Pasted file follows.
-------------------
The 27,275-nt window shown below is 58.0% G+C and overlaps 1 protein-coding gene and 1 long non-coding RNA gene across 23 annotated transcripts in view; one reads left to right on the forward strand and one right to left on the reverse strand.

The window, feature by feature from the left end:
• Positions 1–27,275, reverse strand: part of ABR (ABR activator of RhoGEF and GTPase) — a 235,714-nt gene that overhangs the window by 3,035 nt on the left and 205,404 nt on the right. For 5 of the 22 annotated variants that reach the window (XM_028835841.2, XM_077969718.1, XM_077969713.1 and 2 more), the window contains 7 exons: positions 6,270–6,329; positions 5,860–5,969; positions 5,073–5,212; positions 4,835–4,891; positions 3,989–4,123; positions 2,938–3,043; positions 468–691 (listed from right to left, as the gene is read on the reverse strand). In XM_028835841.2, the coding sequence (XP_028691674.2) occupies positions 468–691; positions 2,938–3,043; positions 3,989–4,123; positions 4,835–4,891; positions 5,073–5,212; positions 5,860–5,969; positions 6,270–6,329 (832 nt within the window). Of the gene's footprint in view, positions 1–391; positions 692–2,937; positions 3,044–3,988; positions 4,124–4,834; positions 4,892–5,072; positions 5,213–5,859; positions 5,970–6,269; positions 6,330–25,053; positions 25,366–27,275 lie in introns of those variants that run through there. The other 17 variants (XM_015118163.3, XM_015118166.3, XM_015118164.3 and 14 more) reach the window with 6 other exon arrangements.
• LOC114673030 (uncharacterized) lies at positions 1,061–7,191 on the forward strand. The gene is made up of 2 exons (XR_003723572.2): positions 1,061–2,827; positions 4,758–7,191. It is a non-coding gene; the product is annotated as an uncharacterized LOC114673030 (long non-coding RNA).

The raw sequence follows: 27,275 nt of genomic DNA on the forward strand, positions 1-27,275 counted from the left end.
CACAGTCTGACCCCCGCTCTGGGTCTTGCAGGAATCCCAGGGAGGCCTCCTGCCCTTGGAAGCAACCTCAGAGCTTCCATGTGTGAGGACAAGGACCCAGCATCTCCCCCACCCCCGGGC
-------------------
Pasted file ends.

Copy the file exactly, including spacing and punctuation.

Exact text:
The 27,275-nt window shown below is 58.0% G+C and overlaps 1 protein-coding gene and 1 long non-coding RNA gene across 23 annotated transcripts in view; one reads left to right on the forward strand and one right to left on the reverse strand.

The window, feature by feature from the left end:
• Positions 1–27,275, reverse strand: part of ABR (ABR activator of RhoGEF and GTPase) — a 235,714-nt gene that overhangs the window by 3,035 nt on the left and 205,404 nt on the right. For 5 of the 22 annotated variants that reach the window (XM_028835841.2, XM_077969718.1, XM_077969713.1 and 2 more), the window contains 7 exons: positions 6,270–6,329; positions 5,860–5,969; positions 5,073–5,212; positions 4,835–4,891; positions 3,989–4,123; positions 2,938–3,043; positions 468–691 (listed from right to left, as the gene is read on the reverse strand). In XM_028835841.2, the coding sequence (XP_028691674.2) occupies positions 468–691; positions 2,938–3,043; positions 3,989–4,123; positions 4,835–4,891; positions 5,073–5,212; positions 5,860–5,969; positions 6,270–6,329 (832 nt within the window). Of the gene's footprint in view, positions 1–391; positions 692–2,937; positions 3,044–3,988; positions 4,124–4,834; positions 4,892–5,072; positions 5,213–5,859; positions 5,970–6,269; positions 6,330–25,053; positions 25,366–27,275 lie in introns of those variants that run through there. The other 17 variants (XM_015118163.3, XM_015118166.3, XM_015118164.3 and 14 more) reach the window with 6 other exon arrangements.
• LOC114673030 (uncharacterized) lies at positions 1,061–7,191 on the forward strand. The gene is made up of 2 exons (XR_003723572.2): positions 1,061–2,827; positions 4,758–7,191. It is a non-coding gene; the product is annotated as an uncharacterized LOC114673030 (long non-coding RNA).

The raw sequence follows: 27,275 nt of genomic DNA on the forward strand, positions 1-27,275 counted from the left end.
CACAGTCTGACCCCCGCTCTGGGTCTTGCAGGAATCCCAGGGAGGCCTCCTGCCCTTGGAAGCAACCTCAGAGCTTCCATGTGTGAGGACAAGGACCCAGCATCTCCCCCACCCCCGGGC